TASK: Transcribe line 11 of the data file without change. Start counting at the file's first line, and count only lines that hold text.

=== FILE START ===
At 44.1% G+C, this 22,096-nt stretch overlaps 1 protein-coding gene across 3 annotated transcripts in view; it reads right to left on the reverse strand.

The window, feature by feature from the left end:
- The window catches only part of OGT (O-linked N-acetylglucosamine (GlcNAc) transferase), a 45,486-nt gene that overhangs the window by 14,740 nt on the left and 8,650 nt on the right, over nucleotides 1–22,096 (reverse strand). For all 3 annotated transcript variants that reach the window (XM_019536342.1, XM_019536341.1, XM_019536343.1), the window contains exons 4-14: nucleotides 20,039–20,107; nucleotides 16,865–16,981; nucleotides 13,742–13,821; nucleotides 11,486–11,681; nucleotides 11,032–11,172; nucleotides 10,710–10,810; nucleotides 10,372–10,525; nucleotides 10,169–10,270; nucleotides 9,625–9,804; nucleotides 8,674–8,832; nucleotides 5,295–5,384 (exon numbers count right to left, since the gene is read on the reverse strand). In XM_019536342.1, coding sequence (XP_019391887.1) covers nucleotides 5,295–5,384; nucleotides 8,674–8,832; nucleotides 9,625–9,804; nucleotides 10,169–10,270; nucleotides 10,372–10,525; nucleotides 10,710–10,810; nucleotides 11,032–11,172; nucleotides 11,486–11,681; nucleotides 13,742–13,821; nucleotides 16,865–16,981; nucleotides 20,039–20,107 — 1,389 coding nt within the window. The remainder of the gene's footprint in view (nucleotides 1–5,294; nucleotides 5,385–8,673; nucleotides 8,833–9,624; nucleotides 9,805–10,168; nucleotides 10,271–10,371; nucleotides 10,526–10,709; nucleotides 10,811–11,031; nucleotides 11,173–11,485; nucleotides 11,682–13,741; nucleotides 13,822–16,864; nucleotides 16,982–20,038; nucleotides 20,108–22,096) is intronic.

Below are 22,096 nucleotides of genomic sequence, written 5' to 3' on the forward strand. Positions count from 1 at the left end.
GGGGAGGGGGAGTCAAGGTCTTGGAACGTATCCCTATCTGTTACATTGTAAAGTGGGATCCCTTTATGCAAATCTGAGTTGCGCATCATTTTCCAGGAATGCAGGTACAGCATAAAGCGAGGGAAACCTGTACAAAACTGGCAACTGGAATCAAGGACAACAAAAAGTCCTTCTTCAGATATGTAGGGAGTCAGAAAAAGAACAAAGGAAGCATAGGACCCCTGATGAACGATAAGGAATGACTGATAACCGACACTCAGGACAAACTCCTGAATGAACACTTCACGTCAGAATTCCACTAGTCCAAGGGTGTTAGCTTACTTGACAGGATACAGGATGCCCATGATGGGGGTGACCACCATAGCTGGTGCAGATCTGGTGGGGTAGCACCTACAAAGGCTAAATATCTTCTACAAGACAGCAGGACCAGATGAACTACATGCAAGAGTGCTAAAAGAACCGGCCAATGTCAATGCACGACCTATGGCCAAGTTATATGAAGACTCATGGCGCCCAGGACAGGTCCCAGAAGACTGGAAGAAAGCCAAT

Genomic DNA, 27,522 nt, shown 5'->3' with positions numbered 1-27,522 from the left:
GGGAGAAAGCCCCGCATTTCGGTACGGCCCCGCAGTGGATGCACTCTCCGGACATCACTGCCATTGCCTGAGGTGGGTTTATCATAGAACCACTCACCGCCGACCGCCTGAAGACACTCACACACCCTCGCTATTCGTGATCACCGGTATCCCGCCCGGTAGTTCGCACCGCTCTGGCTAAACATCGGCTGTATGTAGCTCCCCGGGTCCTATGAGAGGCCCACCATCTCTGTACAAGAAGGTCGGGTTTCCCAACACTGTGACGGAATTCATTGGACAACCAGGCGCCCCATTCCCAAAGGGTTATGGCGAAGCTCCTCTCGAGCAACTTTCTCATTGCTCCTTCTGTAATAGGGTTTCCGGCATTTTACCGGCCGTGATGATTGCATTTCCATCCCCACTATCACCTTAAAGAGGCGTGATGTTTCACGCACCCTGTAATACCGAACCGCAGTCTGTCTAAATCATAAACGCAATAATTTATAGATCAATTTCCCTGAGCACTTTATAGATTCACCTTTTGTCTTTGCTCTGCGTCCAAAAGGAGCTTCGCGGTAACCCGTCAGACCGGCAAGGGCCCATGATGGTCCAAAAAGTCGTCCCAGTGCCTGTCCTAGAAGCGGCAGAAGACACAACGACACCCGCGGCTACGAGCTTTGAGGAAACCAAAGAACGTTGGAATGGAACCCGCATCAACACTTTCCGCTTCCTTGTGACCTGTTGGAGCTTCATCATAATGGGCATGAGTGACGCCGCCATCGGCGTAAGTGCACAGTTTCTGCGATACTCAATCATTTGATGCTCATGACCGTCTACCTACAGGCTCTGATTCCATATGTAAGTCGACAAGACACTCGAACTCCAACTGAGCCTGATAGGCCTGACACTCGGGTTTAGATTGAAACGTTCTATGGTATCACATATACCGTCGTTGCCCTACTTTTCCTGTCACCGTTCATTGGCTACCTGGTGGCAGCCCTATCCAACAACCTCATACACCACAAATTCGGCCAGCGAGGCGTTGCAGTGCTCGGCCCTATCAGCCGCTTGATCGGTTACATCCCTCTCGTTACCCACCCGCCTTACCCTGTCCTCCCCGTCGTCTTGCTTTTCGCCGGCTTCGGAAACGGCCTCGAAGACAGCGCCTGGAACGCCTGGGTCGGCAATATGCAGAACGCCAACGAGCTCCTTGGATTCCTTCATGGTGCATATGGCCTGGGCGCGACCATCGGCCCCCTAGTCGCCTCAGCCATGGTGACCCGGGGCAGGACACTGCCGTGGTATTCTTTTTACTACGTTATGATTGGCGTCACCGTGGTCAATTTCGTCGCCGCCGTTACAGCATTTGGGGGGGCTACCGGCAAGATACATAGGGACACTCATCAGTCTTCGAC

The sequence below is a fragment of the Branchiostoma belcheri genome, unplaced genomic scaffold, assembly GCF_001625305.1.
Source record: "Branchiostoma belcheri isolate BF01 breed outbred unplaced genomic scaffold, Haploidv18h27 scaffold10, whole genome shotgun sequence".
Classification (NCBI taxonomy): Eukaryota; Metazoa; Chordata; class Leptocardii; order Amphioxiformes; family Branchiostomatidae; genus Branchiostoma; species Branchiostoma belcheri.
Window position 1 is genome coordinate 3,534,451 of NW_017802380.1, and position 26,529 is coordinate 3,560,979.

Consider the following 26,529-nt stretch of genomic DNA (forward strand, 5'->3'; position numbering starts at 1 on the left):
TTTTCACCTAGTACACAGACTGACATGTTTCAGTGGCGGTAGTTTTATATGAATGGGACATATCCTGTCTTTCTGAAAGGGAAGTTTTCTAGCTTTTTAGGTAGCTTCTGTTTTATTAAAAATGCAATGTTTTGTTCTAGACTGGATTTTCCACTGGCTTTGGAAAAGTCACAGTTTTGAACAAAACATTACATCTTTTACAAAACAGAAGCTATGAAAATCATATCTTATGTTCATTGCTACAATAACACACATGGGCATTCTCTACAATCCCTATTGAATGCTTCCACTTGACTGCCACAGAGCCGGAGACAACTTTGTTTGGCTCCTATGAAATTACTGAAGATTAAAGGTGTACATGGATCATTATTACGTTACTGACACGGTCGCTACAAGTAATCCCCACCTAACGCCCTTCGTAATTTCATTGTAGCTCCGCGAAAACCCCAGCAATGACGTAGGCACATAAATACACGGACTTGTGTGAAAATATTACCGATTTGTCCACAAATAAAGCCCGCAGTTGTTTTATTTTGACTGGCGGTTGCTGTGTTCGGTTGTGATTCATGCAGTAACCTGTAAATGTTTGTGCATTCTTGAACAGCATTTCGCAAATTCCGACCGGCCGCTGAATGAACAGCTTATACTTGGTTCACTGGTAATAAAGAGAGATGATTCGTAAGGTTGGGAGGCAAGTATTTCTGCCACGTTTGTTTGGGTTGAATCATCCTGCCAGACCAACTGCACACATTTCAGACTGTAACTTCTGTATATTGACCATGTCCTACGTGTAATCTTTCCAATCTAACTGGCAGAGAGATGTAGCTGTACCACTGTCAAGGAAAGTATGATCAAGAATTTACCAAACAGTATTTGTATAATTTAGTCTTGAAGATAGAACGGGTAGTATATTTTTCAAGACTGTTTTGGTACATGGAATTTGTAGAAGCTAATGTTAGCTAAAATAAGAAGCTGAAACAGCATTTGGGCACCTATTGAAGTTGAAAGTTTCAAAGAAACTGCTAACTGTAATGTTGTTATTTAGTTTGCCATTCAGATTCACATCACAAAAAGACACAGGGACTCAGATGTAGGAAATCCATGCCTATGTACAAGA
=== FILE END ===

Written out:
Window position 1 is genome coordinate 3,534,451 of NW_017802380.1, and position 26,529 is coordinate 3,560,979.